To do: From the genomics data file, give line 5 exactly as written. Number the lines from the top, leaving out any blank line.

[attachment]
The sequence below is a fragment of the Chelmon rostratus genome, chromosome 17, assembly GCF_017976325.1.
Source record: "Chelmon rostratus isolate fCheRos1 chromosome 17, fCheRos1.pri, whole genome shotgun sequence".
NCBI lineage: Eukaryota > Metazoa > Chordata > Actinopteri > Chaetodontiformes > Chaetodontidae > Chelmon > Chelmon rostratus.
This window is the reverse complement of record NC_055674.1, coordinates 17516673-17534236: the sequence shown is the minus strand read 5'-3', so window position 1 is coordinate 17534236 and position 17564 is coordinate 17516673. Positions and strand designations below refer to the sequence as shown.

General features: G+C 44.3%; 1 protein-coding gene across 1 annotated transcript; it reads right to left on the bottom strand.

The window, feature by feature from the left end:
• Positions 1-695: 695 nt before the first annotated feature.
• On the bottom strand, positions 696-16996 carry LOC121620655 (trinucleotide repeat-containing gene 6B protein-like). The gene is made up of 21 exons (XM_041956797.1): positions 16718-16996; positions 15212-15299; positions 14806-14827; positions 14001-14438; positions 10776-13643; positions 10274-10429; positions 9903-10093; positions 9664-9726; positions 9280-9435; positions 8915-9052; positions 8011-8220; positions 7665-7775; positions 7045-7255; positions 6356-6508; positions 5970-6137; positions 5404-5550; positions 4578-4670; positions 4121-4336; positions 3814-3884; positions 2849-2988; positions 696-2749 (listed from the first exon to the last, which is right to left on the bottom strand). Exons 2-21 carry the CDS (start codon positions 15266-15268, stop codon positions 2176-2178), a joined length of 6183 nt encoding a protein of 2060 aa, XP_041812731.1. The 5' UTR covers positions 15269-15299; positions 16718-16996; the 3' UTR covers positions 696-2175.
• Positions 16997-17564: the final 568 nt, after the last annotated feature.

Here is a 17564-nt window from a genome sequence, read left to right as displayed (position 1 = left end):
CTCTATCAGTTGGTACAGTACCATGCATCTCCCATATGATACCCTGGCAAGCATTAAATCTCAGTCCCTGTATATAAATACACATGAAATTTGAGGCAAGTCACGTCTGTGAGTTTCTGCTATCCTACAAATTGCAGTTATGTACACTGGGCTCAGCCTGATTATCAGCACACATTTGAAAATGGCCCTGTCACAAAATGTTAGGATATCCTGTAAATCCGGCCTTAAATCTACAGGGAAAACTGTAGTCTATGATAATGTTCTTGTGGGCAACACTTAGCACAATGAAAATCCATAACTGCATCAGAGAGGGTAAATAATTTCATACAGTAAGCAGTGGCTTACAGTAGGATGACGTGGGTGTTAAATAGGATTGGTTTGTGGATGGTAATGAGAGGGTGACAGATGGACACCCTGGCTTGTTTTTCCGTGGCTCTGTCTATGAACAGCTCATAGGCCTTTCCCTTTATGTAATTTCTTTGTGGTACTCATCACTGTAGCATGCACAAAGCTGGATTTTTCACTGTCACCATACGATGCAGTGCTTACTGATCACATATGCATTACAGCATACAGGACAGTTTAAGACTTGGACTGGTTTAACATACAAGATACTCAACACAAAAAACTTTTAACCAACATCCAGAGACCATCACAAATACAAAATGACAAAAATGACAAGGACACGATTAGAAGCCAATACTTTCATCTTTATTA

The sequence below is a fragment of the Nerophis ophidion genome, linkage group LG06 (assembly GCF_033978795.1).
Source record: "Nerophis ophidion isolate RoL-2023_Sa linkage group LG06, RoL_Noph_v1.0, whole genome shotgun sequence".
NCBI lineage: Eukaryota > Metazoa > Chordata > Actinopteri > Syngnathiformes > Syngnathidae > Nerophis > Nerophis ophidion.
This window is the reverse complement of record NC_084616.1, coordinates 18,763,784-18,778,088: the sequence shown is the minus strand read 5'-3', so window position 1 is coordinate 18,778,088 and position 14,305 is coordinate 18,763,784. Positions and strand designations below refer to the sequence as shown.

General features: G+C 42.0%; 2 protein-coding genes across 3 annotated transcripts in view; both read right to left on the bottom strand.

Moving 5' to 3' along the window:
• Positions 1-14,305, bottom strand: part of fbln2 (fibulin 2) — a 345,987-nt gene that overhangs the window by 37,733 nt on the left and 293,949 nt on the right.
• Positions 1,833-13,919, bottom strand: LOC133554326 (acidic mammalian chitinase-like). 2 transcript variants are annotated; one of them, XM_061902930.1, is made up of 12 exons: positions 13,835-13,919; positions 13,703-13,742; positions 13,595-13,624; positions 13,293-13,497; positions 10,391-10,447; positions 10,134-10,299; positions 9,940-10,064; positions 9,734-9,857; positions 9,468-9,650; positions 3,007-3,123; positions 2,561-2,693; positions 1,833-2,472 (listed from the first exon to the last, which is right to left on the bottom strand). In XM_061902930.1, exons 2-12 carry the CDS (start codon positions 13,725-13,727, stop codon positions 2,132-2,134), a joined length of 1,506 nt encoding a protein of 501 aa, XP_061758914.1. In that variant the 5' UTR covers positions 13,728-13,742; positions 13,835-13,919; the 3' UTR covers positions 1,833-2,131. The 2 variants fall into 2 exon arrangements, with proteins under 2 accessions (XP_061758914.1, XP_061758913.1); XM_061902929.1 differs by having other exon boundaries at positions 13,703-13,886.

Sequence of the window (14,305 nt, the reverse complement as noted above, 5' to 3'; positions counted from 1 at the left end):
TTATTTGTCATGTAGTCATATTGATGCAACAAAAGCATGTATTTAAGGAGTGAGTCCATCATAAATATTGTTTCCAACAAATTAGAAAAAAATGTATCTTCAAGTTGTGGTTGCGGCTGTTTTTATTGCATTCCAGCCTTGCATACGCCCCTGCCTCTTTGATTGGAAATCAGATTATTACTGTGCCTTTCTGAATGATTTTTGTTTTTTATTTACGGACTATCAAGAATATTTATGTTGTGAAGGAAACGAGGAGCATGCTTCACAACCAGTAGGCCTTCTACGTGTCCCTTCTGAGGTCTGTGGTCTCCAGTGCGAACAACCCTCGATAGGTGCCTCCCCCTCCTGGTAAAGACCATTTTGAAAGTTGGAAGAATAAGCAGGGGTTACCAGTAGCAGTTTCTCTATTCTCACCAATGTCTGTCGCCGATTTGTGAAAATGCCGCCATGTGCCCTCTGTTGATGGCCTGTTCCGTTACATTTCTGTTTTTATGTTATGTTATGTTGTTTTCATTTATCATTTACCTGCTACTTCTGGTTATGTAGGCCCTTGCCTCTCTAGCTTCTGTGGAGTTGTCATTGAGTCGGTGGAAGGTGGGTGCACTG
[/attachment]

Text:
General features: G+C 44.3%; 1 protein-coding gene across 1 annotated transcript; it reads right to left on the bottom strand.